“This extraordinary, unprecedented concentration of wealth and power and privilege must be broken apart,” says the former Texas congressman, Beto O’Rourke, to a cheering audience at his first presidential rally, “and opportunity must be shared with all.”

Recommended by Ricochet Members Created with Sketch. Capitalism vs. Socialism: Facts vs. Opinion

 

Opinion: Capitalism is a corrupt system, where the rich get richer and the poor get poorer.
Fact: Capitalism has created more wealth for more people, than ever in the history of the world.
Fact: The poor in America are still richer than about 70% of the rest of the world.
My opinion: Capitalism in itself is not a corrupt system; people are easily corrupted and the system need not be replaced.

Opinion: Democratic Socialism is a better economic system for the US than capitalism.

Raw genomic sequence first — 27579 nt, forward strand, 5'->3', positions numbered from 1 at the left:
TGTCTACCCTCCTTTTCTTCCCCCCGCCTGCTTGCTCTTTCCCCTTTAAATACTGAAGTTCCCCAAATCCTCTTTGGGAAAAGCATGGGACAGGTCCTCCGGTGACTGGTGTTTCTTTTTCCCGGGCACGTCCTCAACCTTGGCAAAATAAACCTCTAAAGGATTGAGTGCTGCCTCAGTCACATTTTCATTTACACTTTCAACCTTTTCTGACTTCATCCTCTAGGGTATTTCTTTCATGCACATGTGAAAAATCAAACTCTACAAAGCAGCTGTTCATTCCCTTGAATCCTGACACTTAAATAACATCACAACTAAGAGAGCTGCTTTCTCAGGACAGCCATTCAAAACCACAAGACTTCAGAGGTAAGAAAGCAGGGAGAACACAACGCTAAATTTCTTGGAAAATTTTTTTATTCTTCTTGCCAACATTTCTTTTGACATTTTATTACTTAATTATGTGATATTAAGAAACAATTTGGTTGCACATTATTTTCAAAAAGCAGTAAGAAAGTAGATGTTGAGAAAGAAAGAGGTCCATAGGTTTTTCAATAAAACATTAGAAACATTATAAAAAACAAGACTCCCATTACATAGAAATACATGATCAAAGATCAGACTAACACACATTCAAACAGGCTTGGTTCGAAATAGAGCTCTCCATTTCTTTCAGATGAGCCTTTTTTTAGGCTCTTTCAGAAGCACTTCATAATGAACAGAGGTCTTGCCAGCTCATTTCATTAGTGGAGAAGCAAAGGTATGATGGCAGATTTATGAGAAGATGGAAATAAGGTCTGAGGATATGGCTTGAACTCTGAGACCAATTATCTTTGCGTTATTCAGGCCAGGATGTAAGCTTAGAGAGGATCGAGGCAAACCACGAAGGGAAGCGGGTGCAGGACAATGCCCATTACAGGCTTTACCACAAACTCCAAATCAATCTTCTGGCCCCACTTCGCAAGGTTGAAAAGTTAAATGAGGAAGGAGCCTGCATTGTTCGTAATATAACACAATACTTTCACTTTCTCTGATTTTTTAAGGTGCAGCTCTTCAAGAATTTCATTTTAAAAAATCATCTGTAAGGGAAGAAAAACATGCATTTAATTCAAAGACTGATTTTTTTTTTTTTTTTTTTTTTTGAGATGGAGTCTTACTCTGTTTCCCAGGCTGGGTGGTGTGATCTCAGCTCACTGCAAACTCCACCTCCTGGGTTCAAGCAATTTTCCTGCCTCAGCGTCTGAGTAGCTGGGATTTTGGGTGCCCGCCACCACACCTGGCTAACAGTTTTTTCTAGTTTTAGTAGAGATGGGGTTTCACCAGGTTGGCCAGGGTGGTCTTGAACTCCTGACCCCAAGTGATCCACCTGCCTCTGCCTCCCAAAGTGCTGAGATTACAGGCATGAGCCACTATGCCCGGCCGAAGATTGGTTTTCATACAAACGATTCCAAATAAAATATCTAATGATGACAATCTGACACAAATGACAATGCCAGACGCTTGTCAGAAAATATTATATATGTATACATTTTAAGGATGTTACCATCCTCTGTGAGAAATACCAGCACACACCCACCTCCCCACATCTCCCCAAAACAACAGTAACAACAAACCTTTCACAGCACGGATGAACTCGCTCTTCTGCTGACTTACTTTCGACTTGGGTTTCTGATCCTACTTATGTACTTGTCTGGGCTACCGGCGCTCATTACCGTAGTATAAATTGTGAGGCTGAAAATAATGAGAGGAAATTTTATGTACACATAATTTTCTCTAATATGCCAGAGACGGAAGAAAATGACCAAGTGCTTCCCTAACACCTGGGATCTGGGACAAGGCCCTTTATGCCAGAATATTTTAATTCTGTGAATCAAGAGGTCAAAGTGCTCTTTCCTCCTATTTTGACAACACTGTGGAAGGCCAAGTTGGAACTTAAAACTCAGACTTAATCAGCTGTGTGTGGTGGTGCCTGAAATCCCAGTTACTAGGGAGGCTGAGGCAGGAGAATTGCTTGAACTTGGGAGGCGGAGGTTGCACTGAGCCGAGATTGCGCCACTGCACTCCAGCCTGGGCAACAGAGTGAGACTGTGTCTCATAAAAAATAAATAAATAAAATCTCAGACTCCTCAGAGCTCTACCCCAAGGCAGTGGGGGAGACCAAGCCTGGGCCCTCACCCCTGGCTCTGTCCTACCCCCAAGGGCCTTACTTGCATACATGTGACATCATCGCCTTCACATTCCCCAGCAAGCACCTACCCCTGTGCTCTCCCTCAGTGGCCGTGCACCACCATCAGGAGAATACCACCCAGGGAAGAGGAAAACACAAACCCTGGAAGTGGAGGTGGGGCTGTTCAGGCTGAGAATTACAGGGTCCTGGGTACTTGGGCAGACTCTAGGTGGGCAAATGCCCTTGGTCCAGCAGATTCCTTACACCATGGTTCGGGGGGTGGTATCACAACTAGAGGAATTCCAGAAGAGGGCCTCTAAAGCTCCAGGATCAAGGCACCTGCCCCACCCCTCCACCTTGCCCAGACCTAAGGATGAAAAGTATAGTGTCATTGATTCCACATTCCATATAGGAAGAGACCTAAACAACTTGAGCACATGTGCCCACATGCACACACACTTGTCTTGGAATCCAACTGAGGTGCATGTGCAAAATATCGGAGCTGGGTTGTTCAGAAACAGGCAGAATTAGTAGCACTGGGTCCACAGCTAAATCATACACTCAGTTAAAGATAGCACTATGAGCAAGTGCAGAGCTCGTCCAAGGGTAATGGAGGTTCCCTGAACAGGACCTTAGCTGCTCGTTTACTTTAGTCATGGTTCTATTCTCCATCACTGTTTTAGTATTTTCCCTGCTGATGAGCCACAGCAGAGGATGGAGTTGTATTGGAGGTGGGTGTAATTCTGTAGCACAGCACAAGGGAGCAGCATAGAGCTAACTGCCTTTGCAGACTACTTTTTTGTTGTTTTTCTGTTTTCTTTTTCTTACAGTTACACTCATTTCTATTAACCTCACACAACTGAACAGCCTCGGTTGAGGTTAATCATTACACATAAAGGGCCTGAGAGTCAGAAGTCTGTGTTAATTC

Fact: Socialism is defined as “[a system] in which the means of production are owned and controlled by the [government],” and “[a system] in which there is no private property.”
Fact: This is what happened in the USSR, Cuba, and Venezuela, and it resulted in extreme poverty for all, except those in power.
Fact: The Nazis were the National Socialist German Workers’ Party.

Stian Westlake joins City Journal editor Brian Anderson to discuss the future of productivity and how institutions and policymakers can adapt to the new “intangible” economy.

Throughout history, as documented in the book Capitalism Without Capital by Westlake and coauthor Jonathan Haskel, firms have invested in physical goods like machines and computers. As society has grown richer, companies have invested increasingly in “intangible” assets: research and development, branding, organizational development, and software. Today’s challenge is to build the institutions and enact the policies that will maximize the new economy’s potential.